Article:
Effective coaching is a major key to improving business performance. Executive coaching focuses on the qualities of effective leadership and improved business results. It is comprised of a series of structured, one-on-one interactions between a coach and an executive, aimed at enhancing the executive’s performance in two areas (Bawany 2018i, 2019a):
- Individual personal performance
- Individual organizational performance
When executives are first confronted by being coached, they are not always clear about how best to use their sessions and are quite unaware that it is they who set the agenda; in fact, some executives expect executive coaching to be like a one-on-one tailored training program where the executive coach initiates the agenda. Executive coaching teaches the beneficiary (coachee) to minimize, delegate, or outsource nonstrengths by changing ineffective behaviors or changing ineffective thinking (Bawany 2020).
The upfront purpose of executive coaching is to develop key leadership capabilities or focus required for their current role. But it can also be used as an instrument to prepare them for the challenges of the next level. The whole coaching experience is structured to bring about effective action, performance improvement, and personal growth for the individual executive, as well as better results for the institution’s core business (Bawany 2019a).
An executive coach only has one item on his agenda—the client’s success. This means going where it might hurt and keeping a client accountable for achieving their goals. Coaching helps people grow personally and as professionals. This growth allows them to commit completely to the success of an organization. When professional coaches work with organizations, they can turn performance management into a collaborative process that benefits both the employee and the organization (Bawany 2020).
While many executives are familiar with executive coaching and may even have enlisted the help of external coaches at some point, few understand the right type of coaching approach required to address the challenges faced by leaders in transition situations. Many newly placed executives fail within their first two years in the position for reasons ranging from their inability to adjust to a new role and develop strong relationships, to a lack of understanding of the business imperatives. What new leaders do during their 90 days in a new role greatly determines the extent of their success for the next several years (Bawany 2010).
What if there was a proven process to support new leaders in their role while significantly increasing return on investment and ensuring a positive economic impact for the organization? One such process is transition coaching, an integrated and systematic process that engages and assimilates the new leader into the organization’s corporate strategy and culture to accelerate productivity (Bawany 2007, 2010).
Transition coaching encompasses the goals of executive coaching but focuses on a specific niche, the newly appointed leader (either being promoted from within or being hired externally). Leadership transitions are among the most challenging situations executives face. Take the case of a leader who might enter a new position thinking he or she already has all the answers; or just the opposite, the leader might lack a clear understanding of what to expect from the role. The goal of transition coaching is to reduce the time it takes for new leaders to make a net contribution to the organization and establish a framework for ongoing success.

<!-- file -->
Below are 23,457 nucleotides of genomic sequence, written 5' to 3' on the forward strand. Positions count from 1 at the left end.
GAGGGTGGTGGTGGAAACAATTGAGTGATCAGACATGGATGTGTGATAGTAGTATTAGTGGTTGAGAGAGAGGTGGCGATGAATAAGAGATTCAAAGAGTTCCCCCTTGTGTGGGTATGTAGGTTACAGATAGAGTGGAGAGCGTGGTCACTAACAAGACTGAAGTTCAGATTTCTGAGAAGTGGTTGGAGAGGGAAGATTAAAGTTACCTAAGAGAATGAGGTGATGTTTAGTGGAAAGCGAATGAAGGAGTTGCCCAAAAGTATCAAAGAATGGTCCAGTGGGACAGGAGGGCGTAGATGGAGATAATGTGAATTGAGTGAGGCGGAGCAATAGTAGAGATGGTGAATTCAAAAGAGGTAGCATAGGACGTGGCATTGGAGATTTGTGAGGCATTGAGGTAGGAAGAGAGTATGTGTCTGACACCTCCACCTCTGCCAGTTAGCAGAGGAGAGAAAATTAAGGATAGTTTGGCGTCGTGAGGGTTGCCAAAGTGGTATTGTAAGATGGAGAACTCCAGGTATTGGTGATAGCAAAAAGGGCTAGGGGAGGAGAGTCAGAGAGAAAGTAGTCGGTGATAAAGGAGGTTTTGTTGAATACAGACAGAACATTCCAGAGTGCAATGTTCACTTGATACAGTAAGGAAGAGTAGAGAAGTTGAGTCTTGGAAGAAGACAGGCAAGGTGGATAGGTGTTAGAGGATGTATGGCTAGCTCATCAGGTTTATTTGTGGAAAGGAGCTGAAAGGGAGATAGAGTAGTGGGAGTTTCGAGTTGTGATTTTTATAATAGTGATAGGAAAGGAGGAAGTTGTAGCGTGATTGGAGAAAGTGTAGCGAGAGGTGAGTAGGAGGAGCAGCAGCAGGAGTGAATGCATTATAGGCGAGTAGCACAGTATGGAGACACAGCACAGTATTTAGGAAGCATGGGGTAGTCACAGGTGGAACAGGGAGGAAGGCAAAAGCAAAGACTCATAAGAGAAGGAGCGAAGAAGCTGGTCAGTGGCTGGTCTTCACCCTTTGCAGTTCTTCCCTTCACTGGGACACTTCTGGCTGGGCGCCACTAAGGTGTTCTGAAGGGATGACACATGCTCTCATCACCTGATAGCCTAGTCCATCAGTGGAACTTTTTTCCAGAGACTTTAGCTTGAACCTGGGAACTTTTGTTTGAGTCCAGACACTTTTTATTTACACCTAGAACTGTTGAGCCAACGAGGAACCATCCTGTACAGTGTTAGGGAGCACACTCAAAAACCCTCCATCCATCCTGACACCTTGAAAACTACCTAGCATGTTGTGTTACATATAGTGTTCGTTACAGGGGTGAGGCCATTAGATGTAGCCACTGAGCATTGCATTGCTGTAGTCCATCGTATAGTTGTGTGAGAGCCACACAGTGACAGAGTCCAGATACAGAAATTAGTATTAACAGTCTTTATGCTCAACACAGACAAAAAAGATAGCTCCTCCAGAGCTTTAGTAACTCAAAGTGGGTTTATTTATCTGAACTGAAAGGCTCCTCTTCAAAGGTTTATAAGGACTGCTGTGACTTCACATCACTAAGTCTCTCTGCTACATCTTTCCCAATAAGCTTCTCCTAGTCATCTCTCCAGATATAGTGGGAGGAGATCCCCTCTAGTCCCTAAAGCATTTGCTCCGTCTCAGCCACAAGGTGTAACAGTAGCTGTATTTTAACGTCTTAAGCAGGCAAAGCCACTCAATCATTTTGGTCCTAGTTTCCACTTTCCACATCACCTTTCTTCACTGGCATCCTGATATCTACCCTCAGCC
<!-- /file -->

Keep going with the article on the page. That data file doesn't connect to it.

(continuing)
Those promoted from within will have to be mindful that a smooth and effective role-to-role transition is critical to the organization’s business performance. The organization depends on leaders to execute and meet objectives and has placed its bet that internal candidates are better valued and have less risk. Organizations understand that successful transitions ensure future capability (Bawany 2018i).
An unsuccessful transition can negatively impact an organization through poor financial results, decreased employee morale, and costly turnovers. So rather than risk this sink-or-swim gamble, organizations can improve the assimilation process through transition coaching (Bawany 2019a).
Transition coaching is also recommended when organizations assign managers to the role, for the first time, of leading digital transformation projects. If organizations use the right transition strategies, the leader will not only help prevent failure but also create additional value by accelerating the new leader’s effectiveness. Transition coaching engages the new disruptive leader in the organization’s corporate strategy and culture to accelerate performance.
The biggest trap that new leaders fall into is believing that they will continue to be successful by doing what has made them successful in the past. There is an old saying, “To a person who has a hammer, everything looks like a nail” (Bawany 2019a). So too it is for leaders who have become successful by relying on certain skills and abilities. Too often they fail to see that their new leadership role demands different skills and abilities. And so they fail to meet the adaptive challenge. This does not, of course, mean that new leaders should ignore their strengths. It means that they should focus first on what it will take to be successful in the new role, then discipline themselves to do things that don’t come naturally if the situation demands it (Bawany 2020).